Did you notice the direction of the print and the direction of the cut? Good! If this is too much detail for you, just skim ahead. I'm trying to show every step clearly.

Now that you have two identical squarish pieces of beautiful fabric, layer them on top of each other nice sides out, in the same direction (my unicorns are upright in both pieces). Line them up carefully, like this, and pin along the top:

layering the main pillowcase pieces

In the above photo I've flipped over the fabric on the left side so you can see that they're both facing the same direction. Now pin along the top edge, and sew a quarter inch seam, backstitching at the beginning and end of your seam:

joining the two main pillowcase pieces

I know it can feel funny to sew fabric nice sides out.... but we're making French seams, and this is how it's done! Don't worry, it's going to look great. You've got this.

Bring your fabric back to your work table, and carefully trim off some of the fabric from your seam. Using your ruler, cut it down to 1/8 inch (or a bit bigger if that makes you nervous). If you don't trim your fabric before finishing a French seam, threads will come poking through and drive you crazy. I learned that lesson the hard way!

trim your seam to one eighth of an inch

Now that your seam is neatly trimmed, open out your fabric and smooth the seam a bit with your fingernail to make it nice and flat (this is called a finger press):

finger press your seam to help it lay flat

Now fold your pieces nice sides together on the seam, and iron your seam edge or continue using the finger method. The important thing is to have the seam fully pushed out to its edge, not folded in on itself. Once it's nice and flat, pin it along its full length:

pinning the french seam

Note: I usually pin perpendicular to the edge of the fabric, but with French seams I prefer to do it this way. This is just preference, all that matters is that you remove the pins as you're sewing, before you reach them. 

Now stitch your seam again, making a 1/4" seam (or 3/8" if you prefer). Make sure to backstitch at the beginning and end of your stitching. It should look something like this:

completed french seam

Congratulations! You've made a lovely French seam. Now iron the seam to one side, and you have a beautiful piece of fabric with which to assemble your burrito. Your fabric should look something like this, with the top of your print facing toward the centre:

completed french seam

Hooray! Now you can cut your cuff and accent pieces if you haven't already, and we can assemble the pillowcase. Put aside your main fabric piece while we gather the other components.

Note: I just used many photos to explain something that takes about 5-10 minutes once you know what you're doing. If you're feeling overwhelmed by the length of this tutorial, please bear with me, it gets simpler from here on...

Note: If you are making your pillowcase from non-directional fabric, you can join the tutorial here. Just cut one piece each of your main, cuff, and accent fabric, trim off the selvedge edges, and start at step three.

STEP THREE: Prepare your cuff and accent strip 

Cut your cuff fabric and accent strip fabric according the chart measurements. Trim the selvedge edges off the end of both fabrics. Then take your accent strip and iron it in half lengthwise, nice side out (if using a solid both sides may look identical), with the cut edges lined up together perfectly:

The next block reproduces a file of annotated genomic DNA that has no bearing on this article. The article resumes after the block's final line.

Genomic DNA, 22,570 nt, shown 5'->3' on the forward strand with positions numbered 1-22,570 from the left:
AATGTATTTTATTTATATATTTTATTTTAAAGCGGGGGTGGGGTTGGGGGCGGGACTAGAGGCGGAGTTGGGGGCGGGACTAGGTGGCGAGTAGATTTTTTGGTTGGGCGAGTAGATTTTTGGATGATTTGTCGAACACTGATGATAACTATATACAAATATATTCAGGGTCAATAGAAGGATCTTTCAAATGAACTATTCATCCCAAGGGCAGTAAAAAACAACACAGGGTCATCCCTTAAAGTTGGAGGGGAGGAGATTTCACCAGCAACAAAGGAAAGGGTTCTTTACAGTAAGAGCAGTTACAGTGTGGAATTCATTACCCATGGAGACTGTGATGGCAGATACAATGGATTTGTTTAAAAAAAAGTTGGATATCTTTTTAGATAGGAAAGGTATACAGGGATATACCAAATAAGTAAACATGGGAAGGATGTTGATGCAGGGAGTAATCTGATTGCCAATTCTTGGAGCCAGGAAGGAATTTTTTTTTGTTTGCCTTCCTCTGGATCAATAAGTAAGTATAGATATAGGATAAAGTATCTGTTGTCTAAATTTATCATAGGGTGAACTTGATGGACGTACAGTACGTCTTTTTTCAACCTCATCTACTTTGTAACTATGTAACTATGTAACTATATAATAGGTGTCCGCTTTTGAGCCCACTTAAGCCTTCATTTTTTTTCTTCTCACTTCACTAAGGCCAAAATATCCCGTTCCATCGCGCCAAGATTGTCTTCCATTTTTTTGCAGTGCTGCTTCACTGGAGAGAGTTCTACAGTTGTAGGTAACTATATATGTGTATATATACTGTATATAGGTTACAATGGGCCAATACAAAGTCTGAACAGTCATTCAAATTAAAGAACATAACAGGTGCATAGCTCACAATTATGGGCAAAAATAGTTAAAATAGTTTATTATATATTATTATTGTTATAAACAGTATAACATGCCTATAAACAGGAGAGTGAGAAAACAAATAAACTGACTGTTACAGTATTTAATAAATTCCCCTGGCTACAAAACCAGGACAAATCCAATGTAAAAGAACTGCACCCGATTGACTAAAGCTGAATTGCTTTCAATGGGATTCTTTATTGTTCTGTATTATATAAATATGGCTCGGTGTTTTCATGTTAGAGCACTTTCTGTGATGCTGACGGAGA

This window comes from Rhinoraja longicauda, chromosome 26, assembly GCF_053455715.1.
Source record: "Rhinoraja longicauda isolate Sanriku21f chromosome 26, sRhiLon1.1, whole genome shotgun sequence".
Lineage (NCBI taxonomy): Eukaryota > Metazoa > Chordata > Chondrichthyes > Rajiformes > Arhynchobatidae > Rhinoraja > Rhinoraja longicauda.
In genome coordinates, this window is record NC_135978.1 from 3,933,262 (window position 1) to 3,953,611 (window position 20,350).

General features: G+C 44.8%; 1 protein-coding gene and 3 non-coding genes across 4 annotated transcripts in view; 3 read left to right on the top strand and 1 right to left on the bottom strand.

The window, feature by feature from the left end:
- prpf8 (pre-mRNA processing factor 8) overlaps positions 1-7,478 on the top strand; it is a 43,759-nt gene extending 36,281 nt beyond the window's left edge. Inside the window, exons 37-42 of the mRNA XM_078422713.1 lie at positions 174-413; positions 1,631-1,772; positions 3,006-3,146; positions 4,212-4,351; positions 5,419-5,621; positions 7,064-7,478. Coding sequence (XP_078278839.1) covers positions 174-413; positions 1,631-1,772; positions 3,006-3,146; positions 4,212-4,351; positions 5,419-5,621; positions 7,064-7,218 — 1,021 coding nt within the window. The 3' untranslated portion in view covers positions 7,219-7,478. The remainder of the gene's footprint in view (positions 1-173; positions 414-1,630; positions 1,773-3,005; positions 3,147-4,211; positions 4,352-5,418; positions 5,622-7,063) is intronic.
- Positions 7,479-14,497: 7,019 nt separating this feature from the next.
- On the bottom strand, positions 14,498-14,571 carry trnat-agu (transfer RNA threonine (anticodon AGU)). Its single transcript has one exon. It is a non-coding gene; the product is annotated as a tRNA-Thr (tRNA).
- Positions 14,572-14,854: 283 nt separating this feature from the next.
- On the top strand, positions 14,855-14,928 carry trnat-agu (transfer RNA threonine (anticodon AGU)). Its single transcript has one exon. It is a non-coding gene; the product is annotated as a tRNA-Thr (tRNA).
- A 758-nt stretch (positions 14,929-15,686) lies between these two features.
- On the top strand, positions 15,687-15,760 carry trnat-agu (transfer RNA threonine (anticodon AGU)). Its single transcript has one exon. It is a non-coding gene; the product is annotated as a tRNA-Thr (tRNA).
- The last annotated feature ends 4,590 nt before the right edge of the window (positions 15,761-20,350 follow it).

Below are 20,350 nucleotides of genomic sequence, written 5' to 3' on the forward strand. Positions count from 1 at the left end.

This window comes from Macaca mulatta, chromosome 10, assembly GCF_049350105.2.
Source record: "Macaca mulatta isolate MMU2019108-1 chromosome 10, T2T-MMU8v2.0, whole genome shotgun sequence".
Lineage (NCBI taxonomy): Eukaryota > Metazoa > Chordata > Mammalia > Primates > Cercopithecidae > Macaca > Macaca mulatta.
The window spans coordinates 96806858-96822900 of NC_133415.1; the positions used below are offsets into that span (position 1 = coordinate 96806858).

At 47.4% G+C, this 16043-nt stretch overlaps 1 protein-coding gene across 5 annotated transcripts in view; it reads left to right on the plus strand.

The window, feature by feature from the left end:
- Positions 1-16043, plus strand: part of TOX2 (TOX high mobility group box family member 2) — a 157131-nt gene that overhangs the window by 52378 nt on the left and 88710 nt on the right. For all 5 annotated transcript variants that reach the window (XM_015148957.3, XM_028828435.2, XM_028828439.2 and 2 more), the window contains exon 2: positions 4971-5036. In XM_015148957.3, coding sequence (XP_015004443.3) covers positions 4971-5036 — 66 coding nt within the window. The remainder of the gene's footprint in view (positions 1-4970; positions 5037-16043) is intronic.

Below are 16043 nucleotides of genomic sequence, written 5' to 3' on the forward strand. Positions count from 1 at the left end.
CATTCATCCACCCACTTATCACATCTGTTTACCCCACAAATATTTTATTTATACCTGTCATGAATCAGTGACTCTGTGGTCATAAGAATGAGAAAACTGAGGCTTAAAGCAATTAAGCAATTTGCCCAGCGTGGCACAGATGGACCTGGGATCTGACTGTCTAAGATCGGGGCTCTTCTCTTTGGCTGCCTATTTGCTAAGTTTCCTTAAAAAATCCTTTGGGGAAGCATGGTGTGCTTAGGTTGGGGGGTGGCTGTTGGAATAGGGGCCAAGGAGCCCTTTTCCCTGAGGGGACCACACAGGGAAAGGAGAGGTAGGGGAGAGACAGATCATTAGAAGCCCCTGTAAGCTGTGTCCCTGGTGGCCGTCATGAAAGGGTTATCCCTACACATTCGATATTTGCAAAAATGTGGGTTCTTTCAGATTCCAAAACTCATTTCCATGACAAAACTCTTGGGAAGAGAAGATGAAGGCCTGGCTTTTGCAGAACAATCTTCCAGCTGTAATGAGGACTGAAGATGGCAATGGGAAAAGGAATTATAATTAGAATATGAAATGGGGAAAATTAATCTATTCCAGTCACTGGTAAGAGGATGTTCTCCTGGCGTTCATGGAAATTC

iron the accent strip lengthwise

STEP FOUR: Assemble your burrito!

First, lay out your cuff fabric on a table, floor, wherever you have space for it to lay flat. It can hang over the edge of a table if that works for you (that's what I do): 

cuff fabric laid out for assembly

Next, take the main pillowcase fabric and lay it on top of the cuff, nice side up, lining it up along one of the long edges like so:

lay the main pillowcase fabric on top of the cuff

When you're laying the main fabric on top of the cuff fabric, start at one short edge so that they're lined up along one short edge and the entire length of the long edge. Don't worry if the other short edge is uneven, this will be trimmed later. 

Now take the folded accent piece and put it on top of the main fabric, along the long edge so that all three cut edges line up perfectly, and pin it in place. Make sure that you place the accent strip with the cut edges toward the outside!

The folded accent strip goes on top

In the above image, you can also see that the three pieces are also lined up at the left, along one short end. At the other end you can see that the pieces don't line up. Don't worry, this will be trimmed later:

The three layers only need to line up at one end. This is the messy end that will be trimmed later. see that

After the three layers are nicely lined up and pinned, you need to roll the main fabric out of the way. Start by folding it in half (below left), then roll it some more, like so (in the below right image I folded it up in thirds): 

rolling up the main pillowcase fabric

That beautiful band of fabric at the bottom layer that you can now see is waiting for its starring role! It's the wrapper for this burrito. 

Carefully take the cuff fabric and bring it over the main pillowcase fabric so that its other long edge matches up with the one that's pinned. As you do this, go along the edge and carefully repin all the layers together. Make sure that the main pillowcase fabric rolled up inside is back a little from the pinning area, out of the way. Make sure that the layers are lined up well, especially at the bottom layer where the fabric may have shifted: